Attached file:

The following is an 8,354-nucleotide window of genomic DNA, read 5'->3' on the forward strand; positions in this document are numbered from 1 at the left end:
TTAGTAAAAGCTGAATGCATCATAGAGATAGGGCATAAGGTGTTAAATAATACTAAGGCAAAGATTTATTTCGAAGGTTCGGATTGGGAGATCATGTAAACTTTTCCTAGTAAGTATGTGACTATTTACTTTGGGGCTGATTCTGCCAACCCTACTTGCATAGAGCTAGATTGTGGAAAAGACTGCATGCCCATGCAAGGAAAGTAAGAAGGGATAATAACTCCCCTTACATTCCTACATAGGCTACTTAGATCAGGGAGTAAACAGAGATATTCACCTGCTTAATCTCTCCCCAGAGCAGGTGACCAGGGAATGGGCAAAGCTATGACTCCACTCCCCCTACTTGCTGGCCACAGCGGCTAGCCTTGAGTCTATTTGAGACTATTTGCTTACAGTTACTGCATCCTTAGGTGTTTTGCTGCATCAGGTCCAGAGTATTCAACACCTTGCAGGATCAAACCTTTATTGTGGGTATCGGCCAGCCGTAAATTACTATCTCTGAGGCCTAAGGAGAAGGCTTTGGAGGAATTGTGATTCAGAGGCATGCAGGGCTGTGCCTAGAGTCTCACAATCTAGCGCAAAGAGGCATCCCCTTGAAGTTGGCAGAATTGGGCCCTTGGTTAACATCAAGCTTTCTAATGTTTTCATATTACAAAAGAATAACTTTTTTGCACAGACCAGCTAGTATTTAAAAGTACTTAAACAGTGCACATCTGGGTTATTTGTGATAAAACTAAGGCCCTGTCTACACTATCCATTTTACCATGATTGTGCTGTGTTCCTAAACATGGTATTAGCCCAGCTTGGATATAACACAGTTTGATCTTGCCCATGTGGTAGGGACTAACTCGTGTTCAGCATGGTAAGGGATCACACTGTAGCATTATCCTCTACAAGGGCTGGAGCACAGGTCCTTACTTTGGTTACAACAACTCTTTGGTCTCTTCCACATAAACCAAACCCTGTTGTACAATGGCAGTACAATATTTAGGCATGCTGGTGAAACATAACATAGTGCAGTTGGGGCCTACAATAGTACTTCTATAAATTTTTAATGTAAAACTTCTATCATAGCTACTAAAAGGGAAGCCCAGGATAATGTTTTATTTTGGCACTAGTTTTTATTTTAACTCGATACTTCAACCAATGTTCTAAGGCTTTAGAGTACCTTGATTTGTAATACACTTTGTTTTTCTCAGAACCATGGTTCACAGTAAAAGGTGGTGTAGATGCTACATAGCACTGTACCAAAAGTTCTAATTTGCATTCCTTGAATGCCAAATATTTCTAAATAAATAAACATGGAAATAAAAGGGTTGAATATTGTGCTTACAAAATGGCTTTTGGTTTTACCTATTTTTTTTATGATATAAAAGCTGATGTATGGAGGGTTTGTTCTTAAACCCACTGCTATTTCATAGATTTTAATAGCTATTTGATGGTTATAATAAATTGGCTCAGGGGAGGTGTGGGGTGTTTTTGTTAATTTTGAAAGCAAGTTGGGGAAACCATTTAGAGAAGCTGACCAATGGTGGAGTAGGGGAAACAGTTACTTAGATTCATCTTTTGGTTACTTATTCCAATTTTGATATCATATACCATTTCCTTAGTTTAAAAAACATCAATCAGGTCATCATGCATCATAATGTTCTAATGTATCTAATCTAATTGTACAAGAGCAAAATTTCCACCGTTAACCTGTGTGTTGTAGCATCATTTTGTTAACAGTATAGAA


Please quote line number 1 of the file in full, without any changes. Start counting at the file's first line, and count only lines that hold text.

The following is an 8,354-nucleotide window of genomic DNA, read 5'->3' on the forward strand; positions in this document are numbered from 1 at the left end: